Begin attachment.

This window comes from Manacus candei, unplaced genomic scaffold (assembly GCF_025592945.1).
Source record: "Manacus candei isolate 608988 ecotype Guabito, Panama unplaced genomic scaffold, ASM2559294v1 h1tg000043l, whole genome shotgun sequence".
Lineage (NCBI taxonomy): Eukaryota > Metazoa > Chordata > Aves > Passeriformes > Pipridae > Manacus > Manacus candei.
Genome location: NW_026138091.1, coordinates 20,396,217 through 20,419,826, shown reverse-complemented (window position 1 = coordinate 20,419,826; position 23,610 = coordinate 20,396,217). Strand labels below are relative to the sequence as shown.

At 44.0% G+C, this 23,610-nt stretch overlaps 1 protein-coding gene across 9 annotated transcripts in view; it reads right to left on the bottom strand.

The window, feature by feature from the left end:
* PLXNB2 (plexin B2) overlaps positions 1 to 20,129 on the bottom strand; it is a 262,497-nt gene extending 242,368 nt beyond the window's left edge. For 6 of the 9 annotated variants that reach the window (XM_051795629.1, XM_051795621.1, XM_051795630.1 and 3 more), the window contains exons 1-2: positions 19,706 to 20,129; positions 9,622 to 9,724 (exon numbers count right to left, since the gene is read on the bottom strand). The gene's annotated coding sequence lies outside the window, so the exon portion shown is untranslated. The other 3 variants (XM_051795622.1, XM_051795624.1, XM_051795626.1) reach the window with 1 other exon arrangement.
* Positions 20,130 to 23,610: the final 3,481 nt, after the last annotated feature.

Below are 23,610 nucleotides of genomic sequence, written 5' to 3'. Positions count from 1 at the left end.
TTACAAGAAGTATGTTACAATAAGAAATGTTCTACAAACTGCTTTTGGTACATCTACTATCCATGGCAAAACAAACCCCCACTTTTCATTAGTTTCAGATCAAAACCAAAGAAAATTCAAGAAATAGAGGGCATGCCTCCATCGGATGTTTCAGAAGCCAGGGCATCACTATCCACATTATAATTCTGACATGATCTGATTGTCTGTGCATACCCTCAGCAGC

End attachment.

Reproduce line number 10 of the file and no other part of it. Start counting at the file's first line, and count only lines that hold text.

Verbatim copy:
TTACAAGAAGTATGTTACAATAAGAAATGTTCTACAAACTGCTTTTGGTACATCTACTATCCATGGCAAAACAAACCCCCACTTTTCATTAGTTTCAGATCAAAACCAAAGAAAATTCAAGAAATAGAGGGCATGCCTCCATCGGATGTTTCAGAAGCCAGGGCATCACTATCCACATTATAATTCTGACATGATCTGATTGTCTGTGCATACCCTCAGCAGC